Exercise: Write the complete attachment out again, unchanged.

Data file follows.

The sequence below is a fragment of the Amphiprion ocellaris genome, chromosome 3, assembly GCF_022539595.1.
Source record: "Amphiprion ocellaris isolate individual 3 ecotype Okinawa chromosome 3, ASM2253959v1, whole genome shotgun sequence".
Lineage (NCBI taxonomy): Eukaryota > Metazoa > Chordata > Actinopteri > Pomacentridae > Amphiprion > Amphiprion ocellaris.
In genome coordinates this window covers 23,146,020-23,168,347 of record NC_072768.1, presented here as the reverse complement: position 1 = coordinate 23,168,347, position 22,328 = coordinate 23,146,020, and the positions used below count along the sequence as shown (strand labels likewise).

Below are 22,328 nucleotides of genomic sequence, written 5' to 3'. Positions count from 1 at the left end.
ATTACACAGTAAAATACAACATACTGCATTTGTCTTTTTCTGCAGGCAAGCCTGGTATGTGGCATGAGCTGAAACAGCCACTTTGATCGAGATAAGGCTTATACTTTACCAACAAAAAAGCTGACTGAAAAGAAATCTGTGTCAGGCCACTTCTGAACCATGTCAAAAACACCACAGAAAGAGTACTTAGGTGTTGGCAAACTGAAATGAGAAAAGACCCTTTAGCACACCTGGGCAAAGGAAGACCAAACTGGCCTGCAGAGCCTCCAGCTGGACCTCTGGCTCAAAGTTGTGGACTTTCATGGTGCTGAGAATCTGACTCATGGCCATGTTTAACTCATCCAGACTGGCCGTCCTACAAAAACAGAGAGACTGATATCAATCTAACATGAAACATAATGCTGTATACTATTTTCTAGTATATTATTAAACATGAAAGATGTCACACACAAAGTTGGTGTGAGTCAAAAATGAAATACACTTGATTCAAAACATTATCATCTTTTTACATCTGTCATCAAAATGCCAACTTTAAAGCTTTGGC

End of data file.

The sequence below is a fragment of the Amphiprion ocellaris genome, chromosome 3, assembly GCF_022539595.1.
Source record: "Amphiprion ocellaris isolate individual 3 ecotype Okinawa chromosome 3, ASM2253959v1, whole genome shotgun sequence".
Lineage (NCBI taxonomy): Eukaryota > Metazoa > Chordata > Actinopteri > Pomacentridae > Amphiprion > Amphiprion ocellaris.
In genome coordinates this window covers 23,146,020-23,168,347 of record NC_072768.1, presented here as the reverse complement: position 1 = coordinate 23,168,347, position 22,328 = coordinate 23,146,020, and the positions used below count along the sequence as shown (strand labels likewise).

Below are 22,328 nucleotides of genomic sequence, written 5' to 3'. Positions count from 1 at the left end.
ATTACACAGTAAAATACAACATACTGCATTTGTCTTTTTCTGCAGGCAAGCCTGGTATGTGGCATGAGCTGAAACAGCCACTTTGATCGAGATAAGGCTTATACTTTACCAACAAAAAAGCTGACTGAAAAGAAATCTGTGTCAGGCCACTTCTGAACCATGTCAAAAACACCACAGAAAGAGTACTTAGGTGTTGGCAAACTGAAATGAGAAAAGACCCTTTAGCACACCTGGGCAAAGGAAGACCAAACTGGCCTGCAGAGCCTCCAGCTGGACCTCTGGCTCAAAGTTGTGGACTTTCATGGTGCTGAGAATCTGACTCATGGCCATGTTTAACTCATCCAGACTGGCCGTCCTACAAAAACAGAGAGACTGATATCAATCTAACATGAAACATAATGCTGTATACTATTTTCTAGTATATTATTAAACATGAAAGATGTCACACACAAAGTTGGTGTGAGTCAAAAATGAAATACACTTGATTCAAAACATTATCATCTTTTTACATCTGTCATCAAAATGCCAACTTTAAAGCTTTGGC